One of the key selling points of this trust is that it brings a universe of investment usually restricted to institutions to smaller wholesale and retail investors. Here the trust benefits from the scale of J.P. Morgan Asset Management in this space. Investors in a relatively small trust will be able to allocate to less liquid, geographically diversified and more specialised sectors, thanks to the scale of the underlying strategies.
The scale of resources ASG can bring to asset allocation decisions is correspondingly large. ASG has access to a huge range of performance time series – over 200 – for alternative assets which are often expensive or difficult to access, along with the modelling and analytical tools that they have developed over a decade of practice.
The team foresee adding extra asset classes to the mix in the future, should they become available and fit with the objectives of the trust. JPMAM, as such a large player in this space, expects to have early access to new opportunities as they come up, and have the resources to build out offerings in attractive sectors as they develop. Indeed the Asia Pacific property allocation foreseen at launch is one such recent example. The broader J.P. Morgan Global Alternatives team have been building out their exposure here since 2016, in the light of the good fundamentals they see supporting the asset class in the coming decades.
JARA has traded on a significant premium ever since launch, with the exception of a short period during the crash in February and March of this year when many investors likely fled to cash and sold indiscriminately (certainly discounts widened across the board in the investment trust sector). The premium is at 16.5% at the time of writing, perhaps reflecting the diversified asset base and perceived security of future income.
JARA issued shares regularly between its launch in October 2019 and June 2020. The Manager and Board have been avoiding issuing over the last couple of months, however, with the last issuance taking place back in June to, what we are led to believe were, index buyers. This move was to ensure that JARA remained on target for its deployment and didn’t dilute existing shareholders.
This programme was paused when the team felt that they were less sure of the visible pipeline and the timeline within which it could be invested, with the exception of a tranche issued surrounding JARA’s inclusion in the FTSE All Share. But we understand that the intention is still to grow the trust to the £500m envisaged at launch and beyond. Once the current proceeds are close to being fully invested or are committed we expect to see further equity issuance. All shares have been issued at a premium, the average of which is 9%, so those taking part have foregone a year’s worth of return, using the upper end of the target range. We think this indicates the investors are likely to be taking a long-term view on the investment which should reduce the volatility of the rating over time.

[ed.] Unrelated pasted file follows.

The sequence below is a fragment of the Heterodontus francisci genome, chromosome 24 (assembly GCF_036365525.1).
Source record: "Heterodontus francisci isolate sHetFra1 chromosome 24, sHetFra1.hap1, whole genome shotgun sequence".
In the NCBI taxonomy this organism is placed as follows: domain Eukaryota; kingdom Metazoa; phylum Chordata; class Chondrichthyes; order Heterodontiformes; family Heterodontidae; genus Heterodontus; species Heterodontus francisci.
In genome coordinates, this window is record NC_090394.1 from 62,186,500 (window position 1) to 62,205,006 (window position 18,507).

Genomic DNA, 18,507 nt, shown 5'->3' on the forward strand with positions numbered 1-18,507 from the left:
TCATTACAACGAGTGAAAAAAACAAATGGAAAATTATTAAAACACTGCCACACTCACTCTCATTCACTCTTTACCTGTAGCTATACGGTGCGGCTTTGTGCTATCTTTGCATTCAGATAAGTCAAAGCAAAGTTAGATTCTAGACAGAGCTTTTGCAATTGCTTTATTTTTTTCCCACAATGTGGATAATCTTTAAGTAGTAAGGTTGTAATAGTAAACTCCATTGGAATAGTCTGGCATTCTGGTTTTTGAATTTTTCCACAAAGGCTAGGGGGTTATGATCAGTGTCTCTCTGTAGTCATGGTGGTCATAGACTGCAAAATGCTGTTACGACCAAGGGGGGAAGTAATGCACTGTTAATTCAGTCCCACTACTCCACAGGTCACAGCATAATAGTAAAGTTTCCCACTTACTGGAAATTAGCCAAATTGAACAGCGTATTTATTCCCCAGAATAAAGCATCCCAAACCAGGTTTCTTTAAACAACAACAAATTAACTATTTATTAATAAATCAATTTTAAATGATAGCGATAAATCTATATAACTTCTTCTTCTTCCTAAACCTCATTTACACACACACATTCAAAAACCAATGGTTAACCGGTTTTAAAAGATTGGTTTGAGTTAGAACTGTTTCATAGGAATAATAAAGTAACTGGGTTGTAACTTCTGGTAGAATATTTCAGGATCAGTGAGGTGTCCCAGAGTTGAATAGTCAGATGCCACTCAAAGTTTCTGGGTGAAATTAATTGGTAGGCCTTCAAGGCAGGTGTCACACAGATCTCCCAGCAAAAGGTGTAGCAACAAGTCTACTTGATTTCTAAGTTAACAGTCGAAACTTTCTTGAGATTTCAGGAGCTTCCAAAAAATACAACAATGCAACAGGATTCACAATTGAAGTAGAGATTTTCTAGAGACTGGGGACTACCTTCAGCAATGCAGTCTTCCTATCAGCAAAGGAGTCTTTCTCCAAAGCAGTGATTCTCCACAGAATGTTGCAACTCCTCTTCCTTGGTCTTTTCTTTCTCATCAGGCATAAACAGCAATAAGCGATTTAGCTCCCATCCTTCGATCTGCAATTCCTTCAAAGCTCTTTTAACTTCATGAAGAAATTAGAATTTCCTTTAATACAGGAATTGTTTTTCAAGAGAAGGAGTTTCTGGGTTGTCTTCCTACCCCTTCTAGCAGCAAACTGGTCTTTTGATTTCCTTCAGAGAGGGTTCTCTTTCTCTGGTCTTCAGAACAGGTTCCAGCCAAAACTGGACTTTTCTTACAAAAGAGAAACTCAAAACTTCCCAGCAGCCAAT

Although it has not been needed so far, the board has the authority to buyback up to 14.99% of the company’s shares when they are trading on a discount. There is also a continuation vote provision which will see one held every five years, starting at the fifth AGM.
Investors in JARA pay the management fees of the underlying strategies and segregated mandates plus an extra 5bps in asset allocation fees and the other costs incorporate with an ongoing charges figure (OCF). Based on the target initial asset allocation, and according to JPMorgan’s estimates, at £200m the total management fee should be 98bps, at £300m 97bps, at £500m 91bps and at £1bn 87bps (current net assets are £190m). The latest OCF is 1.32%, which compares to the average OCF’s ex performance fee of the listed property sector average of 1.51%, the listed infrastructure sector of 1.11% and the renewables infrastructure average of 1.12%. We understand the board still intend to grow the trust through share issuance once it has invested the current funds raised, and so costs should continue to fall as it does so. There are performance fees on two of the underlying strategies which have not yet been earned and included in the ongoing charges. On the infrastructure fund, the fee is 15% of the returns over a 7% hurdle over a rolling three-year basis, capped at a 13.5% return. On the transport fund, the fee is the same but with no cap. The latest KID RIY is 2.28%.
In our view it is notable that the fees are only marginally above the average of the best sector comparators even though JARA is not fully up to scale and invests in a much broader set of assets than the peer groups.
Each of the underlying strategies invested in by JARA explicitly and systematically includes ESG factors throughout the investment process, wherever they are relevant and material. The managers note that as investor political attention has focused more on these factors, and consequently they have become increasingly important to investment returns and considering how these issues are likely to develop is correspondingly vital for managers of these assets. In 2020 the pandemic has focused attention on the ‘S’. The managers of the underlying strategies have committed to considering the impact of their management decisions and aim to take a responsible approach.
With regards to their approach to the ‘E’, the managers highlight the trends in transportation where they believe newer, more energy efficient vehicles will have sustained advantages. For example, within the maritime sector they note that restrictions on the amount of sulphur in ships’ fuel have been increasing. Furthermore ships are now required to install filtration systems to clean water they take on for ballast in one port, before it is dumped in another port. Both requirements mean that owning a newer fleet has considerable financial advantages.
JARA also allocates to renewable/clean energy assets, which are expected to make up around 6% of the fully invested portfolio. While JARA does not fully avoid contentious investments, such as airline ownership, their embrace of sustainability within their investment process and portfolio could make this trust attractive to investors, who are looking for a real asset trust with demonstrable results of an ESG compliant process. As well as those who want to invest in strategies managing the transition to lower carbon energy, rather than to avoid fossil fuels outright.